By Arthur V. Evans

The goldenrod soldier beetle, Chauliognathus pennsylvanicus (DeGeer) (9-12 mm).

Late summer and early fall is the time for goldenrod soldier beetles, Chauliognathus pennsylvanicus (DeGeer). Adults feed on pollen from various flowers, especially goldenrod (Solidago), growing in gardens, parks, fields, meadows, and along roadsides and woodland edges.

These conspicuous beetles are often used as research subjects by scientists studying mating behavior, color polymorphism, dispersal, and genetics. This common and widespread species is found over much of eastern North America, ranging from southeastern Canada south to Florida, west to Colorado and Texas.

The margined leatherwing, Chauliognathus marginatus (Fabricius) (7-15 mm).

The head of these conspicuous and aposematically marked beetles is black and the pronotum is wider than long. By contrast, the head of the early spring/early summer margined leatherwing (C. marginatus), has a thick v-shaped mark, while the pronotum is longer than wide. The dark elytral spots of both species are either confined to the posterior half of elytra or extend along their entire length.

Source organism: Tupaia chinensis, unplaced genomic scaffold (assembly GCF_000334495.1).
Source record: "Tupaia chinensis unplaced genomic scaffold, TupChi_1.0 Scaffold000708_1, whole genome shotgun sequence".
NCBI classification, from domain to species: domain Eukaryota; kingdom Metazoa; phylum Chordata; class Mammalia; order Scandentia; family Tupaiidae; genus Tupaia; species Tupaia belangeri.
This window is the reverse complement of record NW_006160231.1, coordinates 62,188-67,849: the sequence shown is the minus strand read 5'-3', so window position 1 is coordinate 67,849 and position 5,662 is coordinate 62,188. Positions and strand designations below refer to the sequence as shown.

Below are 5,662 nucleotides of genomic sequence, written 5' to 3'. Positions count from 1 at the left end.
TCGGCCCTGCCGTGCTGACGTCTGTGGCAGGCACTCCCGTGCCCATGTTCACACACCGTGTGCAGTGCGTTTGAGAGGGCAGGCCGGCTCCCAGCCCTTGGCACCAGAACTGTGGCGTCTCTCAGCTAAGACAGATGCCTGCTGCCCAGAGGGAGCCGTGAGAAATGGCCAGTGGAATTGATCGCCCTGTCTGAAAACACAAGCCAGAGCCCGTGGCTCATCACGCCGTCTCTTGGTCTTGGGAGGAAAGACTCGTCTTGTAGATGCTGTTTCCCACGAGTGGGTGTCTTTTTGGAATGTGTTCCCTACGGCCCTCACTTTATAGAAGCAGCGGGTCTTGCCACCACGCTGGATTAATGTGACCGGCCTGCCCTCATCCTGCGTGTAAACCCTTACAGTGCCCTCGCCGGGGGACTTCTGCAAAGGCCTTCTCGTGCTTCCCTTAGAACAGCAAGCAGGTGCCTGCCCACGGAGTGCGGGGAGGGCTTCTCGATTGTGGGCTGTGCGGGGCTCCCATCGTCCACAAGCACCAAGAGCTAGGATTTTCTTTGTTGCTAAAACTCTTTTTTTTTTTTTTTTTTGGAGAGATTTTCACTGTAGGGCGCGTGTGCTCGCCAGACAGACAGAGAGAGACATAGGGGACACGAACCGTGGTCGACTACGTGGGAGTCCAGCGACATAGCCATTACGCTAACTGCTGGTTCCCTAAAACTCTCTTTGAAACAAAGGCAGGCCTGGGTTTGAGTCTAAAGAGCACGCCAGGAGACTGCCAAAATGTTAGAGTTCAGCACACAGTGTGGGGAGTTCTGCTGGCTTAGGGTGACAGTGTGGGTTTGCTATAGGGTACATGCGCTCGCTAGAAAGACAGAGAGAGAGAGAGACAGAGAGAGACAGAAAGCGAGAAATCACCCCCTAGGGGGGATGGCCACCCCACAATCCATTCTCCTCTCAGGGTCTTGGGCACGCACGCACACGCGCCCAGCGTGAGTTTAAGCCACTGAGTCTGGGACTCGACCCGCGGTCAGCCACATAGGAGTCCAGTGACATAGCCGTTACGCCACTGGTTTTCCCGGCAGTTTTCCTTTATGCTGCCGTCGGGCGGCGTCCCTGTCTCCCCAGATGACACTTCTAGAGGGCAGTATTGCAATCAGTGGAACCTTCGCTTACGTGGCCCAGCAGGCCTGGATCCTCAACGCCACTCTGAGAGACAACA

Dead and contorted soldier beetles are sometimes found on plants with their mandibles imbedded in stems or leaf edges. These beetles have succumbed to an infection by Eryniopsis lampyridum, a fungal pathogen that also attacks other insects. The open wings of the fungal victims are thought to enhance dispersal of the killer fungus’ spores.

© 2010, A.V. Evans


  1. […] at What’s Bugging You? also has a series of beetle posts this past month. He takes a look at Goldenrod Soldier Beetles, Triceratops Beetles, and Eastern Hercules Beetles. The massive Hercules beetles are especially […]

  2. Gorgeous page and terrific content!

  3. jillian Gibson Says:

    finally i have identified my garden pest they are like aliens taking over can someone please tell me how to get rid of this garden pest

    • This species generally does not harm garden plants and feeds on pollen and nectar. Is it possible that you have another species of beetle in your garden? Do you have a picture of your insect? What kind of damage is your garden suffering?

  4. Laura Daniel Bryson Says:

    I am pleased to finally know the name of this friendly beetle. I routinely see them all over my sunflowers in August and September here in central IL.

  5. I’d never seen these until I moved to West Virginia, and now I have several. Glad to know they don’t eat plants. We have enough of those anyhow. Great blog.

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